Care Consultants for The Aging
An Interview with Michaela Williams, President; and Melissa Smith, Vice President of Care Consultants for The Aging, A 2014 BBB Integrity Award Winner
By Dana Kimzey and TJ Burns, Creighton University MBA students
As an admirable business leader in the patient care industry, Michaela Williams has helped develop her family’s business with moral courage and integrity. As president of Care Consultants for the Aging and winner of the 2014 BBB Integrity Award, she and vice president, Melissa Smith describe the ethical side of managing their successful business.
Can you give us a little background, where were you raised, education, career trajectory?
Michaela: “I was born and raised in Omaha and graduated from NW Missouri State. My Mom, Virginia Williams, is the founder of Care Consultants. I literally grew up with the business in the room next to me when I was 14. I have a unique perspective on home care and how it got started. The company was started because of my grandmother who had combative dementia behaviors and was asked to leave quite a few different situations. My mom and friend were talking about what options were out there and they had to do something fast since she was unable to take care of herself. Mom and Roseanne got together and decided to start this company. I’ve been involved for 16.5 years full time. I went to school as a child and family studies major with a minor in gerontology. I came back after college and started working here and went from scheduling coordinator to president. I’ve been in every desk.”
Melissa: “I’m from Omaha and went to school at UNO; my degree is in environmental studies with a life sciences concentration. Unlike Michaela, I had no idea where I was going and that I would end up at Care Consultant. I started working here part time during college and got to know Michaela, Virginia, and Roseanne who started the company. I worked for 1.5 years part time, and loved it all. I graduated then went off for a couple years and did wild life surveys in California and Oregon. Came back every once in a while when they would have a need in the office. When Michaela became president 10 years ago, she took me out to dinner and asked me if I wanted to come back. It’s a company that I love and I know the reasons it was started and it was for good reasons, so I decided to come back.”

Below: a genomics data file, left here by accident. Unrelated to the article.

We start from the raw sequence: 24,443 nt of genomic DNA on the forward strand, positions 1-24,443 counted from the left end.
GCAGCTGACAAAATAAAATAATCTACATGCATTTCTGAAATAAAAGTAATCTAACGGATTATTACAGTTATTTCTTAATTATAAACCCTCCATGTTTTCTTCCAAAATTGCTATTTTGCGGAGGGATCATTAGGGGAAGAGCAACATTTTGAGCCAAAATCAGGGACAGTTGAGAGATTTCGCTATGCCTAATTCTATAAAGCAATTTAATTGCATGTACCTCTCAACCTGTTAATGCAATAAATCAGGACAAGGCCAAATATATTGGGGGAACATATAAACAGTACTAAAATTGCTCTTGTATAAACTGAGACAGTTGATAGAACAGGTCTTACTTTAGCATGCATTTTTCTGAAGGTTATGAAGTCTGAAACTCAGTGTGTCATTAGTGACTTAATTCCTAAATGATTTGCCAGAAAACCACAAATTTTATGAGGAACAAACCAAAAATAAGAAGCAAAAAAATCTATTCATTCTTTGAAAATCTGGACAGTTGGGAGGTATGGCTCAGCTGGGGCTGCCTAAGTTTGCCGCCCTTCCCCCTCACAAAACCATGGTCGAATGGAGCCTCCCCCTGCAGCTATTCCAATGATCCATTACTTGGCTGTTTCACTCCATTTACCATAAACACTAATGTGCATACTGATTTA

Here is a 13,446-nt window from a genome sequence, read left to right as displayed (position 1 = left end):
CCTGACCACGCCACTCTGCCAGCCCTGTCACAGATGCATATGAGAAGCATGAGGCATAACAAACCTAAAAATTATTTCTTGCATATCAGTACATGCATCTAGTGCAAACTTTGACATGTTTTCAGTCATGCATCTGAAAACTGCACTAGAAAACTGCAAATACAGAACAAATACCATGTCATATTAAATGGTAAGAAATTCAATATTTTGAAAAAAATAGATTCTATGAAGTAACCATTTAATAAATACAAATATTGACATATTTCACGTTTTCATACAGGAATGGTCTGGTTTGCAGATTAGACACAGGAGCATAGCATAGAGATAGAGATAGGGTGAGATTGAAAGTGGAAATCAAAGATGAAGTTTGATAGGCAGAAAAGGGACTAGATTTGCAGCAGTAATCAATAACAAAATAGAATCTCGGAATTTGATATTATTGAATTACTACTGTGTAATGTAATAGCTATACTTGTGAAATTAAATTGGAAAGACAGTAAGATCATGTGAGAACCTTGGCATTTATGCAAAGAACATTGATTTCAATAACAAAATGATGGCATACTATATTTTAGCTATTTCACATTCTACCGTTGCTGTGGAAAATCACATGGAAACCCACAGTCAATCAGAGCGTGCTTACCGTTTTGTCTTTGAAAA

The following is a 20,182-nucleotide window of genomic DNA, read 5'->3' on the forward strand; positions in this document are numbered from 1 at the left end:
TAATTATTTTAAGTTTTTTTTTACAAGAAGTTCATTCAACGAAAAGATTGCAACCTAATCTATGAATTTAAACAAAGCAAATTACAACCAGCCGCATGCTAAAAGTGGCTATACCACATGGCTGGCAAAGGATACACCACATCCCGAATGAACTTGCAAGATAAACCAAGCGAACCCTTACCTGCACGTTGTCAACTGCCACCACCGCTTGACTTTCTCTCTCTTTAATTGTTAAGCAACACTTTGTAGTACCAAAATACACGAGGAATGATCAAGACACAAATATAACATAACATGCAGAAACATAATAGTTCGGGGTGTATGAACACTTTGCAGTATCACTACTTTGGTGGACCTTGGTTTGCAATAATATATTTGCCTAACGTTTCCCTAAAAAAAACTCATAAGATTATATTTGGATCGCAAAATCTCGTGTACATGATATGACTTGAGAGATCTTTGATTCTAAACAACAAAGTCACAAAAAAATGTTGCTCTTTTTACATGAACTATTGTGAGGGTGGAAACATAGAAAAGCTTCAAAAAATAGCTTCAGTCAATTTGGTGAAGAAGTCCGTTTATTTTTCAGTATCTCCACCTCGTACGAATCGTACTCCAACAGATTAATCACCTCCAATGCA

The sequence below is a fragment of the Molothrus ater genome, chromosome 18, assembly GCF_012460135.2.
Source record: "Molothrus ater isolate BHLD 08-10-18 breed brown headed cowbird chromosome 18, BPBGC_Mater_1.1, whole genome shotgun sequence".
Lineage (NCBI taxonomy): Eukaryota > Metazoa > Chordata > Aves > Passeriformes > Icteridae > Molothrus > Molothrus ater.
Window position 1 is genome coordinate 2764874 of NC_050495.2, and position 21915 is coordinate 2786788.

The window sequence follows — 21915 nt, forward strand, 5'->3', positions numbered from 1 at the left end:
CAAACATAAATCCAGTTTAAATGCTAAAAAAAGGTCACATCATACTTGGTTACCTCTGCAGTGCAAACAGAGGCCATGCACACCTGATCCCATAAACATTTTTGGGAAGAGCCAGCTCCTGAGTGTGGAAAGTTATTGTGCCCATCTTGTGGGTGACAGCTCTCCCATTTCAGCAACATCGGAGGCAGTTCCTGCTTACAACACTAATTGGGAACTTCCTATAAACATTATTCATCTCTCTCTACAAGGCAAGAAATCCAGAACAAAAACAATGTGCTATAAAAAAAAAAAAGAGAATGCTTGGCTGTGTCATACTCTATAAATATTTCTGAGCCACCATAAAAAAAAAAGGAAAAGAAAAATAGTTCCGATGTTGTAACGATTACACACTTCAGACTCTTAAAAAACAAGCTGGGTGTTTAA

What do you like most about your work? Least?
Melissa: I love people, people as a whole and this is a people serving industry so for me it fits and allows me to give people options. I enjoy that our service helps people and helps them to remain independent. The most difficult thing is running a business while helping with people and the need to take care of the business side such as asking them to pay their bills.
Michaela: Definitely the clients are the best part. It is fun to go out and meet people and hear their stories. Hardest part for me is a lot of the people we’re working with are going through a very emotional part of their lives because they’re either losing their independence, sick, or dying.
Can you define ethics and tell us what ethics means to you?
Melissa: Basically, actions and behaviors that are morally and socially acceptable. How you live your life defines who you are, what you want to portray, and how you want to interact with people.